We don’t experience His presence unless we are humble, vulnerable, like little children crying out to a parent.  And what good parent ignores a child?  And what good papa doesn’t quiet the cries of his children?  Abba, our papa cares.  He’s a good Father.

Bob and I have a question that we ask each other often.  That question is…  “Is it time to lament?”

You see one night when things looked bleak, when we didn’t think we could go another step and we were tired of being strong, I said, “Christians have lost the art of lamenting.  We need to lament.  It’s not an option.  It’s a necessity.”

So lament we did.  Lying in bed we cried, cried out to God, not with fancy words or prayers.  No, just with the truth of how we were feeling.  And you know what?  We fell asleep in the arms of God.  And the next day brought peace and answered prayer.

We are looking forward to the end of this storm, this winter that we are in.  We are looking forward to seeing all the signs of spring and new life…The crocus’ poking up from beneath the snow, the sun shining brighter, the patches of snow disappearing and the grass greening.

We are looking forward to spring with the hope of being home where we can live out what the medical staff is calling our “new normal.”

Blessings,

Nancy

(Transplant day is Wednesday, January 13, 2016.  Scott’s bone marrow will be harvested that morning and Bob will receive the infusion that afternoon.  Thank you, our friends, who have been so faithful in prayer.  We love and appreciate each one of you.)

An Unexpected Gift

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This place so far from home, the one we live in close to the hospital some may call isolation but we call it holy ground.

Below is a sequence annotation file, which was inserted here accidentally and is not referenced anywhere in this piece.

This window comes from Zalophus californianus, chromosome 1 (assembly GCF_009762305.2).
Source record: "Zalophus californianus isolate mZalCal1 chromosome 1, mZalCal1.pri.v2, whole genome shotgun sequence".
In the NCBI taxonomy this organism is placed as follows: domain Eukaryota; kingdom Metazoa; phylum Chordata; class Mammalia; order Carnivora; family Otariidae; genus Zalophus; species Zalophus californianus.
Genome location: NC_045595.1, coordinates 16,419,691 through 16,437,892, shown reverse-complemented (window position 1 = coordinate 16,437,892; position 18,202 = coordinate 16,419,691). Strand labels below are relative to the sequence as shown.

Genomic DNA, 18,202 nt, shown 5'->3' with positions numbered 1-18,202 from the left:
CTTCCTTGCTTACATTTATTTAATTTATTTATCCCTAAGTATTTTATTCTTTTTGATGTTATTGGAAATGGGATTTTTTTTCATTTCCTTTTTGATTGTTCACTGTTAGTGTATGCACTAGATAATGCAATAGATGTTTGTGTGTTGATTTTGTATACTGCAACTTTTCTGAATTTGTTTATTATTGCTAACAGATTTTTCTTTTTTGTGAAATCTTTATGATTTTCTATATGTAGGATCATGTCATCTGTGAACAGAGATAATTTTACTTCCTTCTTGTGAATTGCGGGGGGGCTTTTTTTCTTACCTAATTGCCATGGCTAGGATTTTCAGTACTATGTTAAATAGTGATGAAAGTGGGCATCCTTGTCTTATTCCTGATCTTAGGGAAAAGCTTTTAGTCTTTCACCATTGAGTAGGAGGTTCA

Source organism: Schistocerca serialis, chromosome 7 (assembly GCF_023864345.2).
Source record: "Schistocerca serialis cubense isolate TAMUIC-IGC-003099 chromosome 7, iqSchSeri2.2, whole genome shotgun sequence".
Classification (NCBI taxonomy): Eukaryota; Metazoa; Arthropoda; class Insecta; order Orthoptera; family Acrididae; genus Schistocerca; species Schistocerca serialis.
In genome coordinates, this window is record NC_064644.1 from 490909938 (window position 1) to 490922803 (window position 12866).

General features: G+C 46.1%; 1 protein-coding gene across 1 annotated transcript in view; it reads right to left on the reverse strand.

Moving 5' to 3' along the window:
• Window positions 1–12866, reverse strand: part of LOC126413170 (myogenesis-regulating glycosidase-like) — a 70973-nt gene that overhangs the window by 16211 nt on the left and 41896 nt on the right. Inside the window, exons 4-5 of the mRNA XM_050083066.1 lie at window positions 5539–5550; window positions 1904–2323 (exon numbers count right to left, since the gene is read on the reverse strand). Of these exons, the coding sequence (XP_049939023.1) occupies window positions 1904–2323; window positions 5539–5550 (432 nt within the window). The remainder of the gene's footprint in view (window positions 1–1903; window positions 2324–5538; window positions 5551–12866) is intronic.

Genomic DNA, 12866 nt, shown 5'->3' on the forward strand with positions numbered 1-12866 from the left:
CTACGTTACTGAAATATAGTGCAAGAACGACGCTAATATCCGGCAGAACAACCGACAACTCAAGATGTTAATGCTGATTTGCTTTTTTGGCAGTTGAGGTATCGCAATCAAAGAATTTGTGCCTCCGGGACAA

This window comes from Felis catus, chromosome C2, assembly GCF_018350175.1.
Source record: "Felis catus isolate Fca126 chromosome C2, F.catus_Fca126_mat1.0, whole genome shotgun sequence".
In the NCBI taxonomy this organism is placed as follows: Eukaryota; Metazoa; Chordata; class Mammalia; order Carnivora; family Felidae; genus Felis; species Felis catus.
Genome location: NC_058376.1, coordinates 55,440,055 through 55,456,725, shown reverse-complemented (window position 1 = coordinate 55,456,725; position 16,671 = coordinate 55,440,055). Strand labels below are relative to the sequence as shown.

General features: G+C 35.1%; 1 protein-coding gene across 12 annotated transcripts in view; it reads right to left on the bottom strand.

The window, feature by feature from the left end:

It’s a new normal.  A place stripped of most of our possessions but here in the quiet we have found God to be more than enough.

His presence is often experienced the most in our deep nights of the soul.

We are experiencing Him in new and profound ways.

That’s a gift.

Cancer.  My husband’s cancer has caused us to go deeper with God, to experience His peace that passes all understanding more frequently.  Especially in times of fear when we feel lost and alone and cry out to Him.  It may not happen immediately but He always lets us know that He hasn’t abandoned us.

We will never be the same.  You can’t go through something like this and ever come out on the other side of it the same as you entered into it.

Often God’s mercies are wrapped in unexpected ways.

Look at Jesus.  Away in a manger no crib for a bed…

Who would have thought God would wrap His most precious gift of love, grace and mercy in swaddling cloths?

Who would have thought God Himself would come to earth in such a lowly, humble way?

Truth is His most precious gifts often come wrapped that way.  In ways that we would never expect.  His gifts are perfect and right on time.

We prayed for 4 months that a bone marrow donor would be found for my husband.

Many have prayed.  Perhaps you prayed too.

The news came that a donor could not be found through the registry.

More chemo.  More waiting.  More praying. More hoping.

Then the miracle came.

Our oldest son, Scott, tested as over half a match.

Not perfect but good enough.

It’s good enough for a haploidentical bone marrow transplant.

These types of transplants have been done successfully at the University Research Hospital where the transplant will be done.  All transplants come with benefits and risks.  It’s not easy by any means but we trust God with the outcome.

On January 6 my husband will enter the hospital.  His immune system will be suppressed through more chemotherapy and radiation.

On Januray 13, Scott’s bone marrow will be harvested and given to Bob through an IV.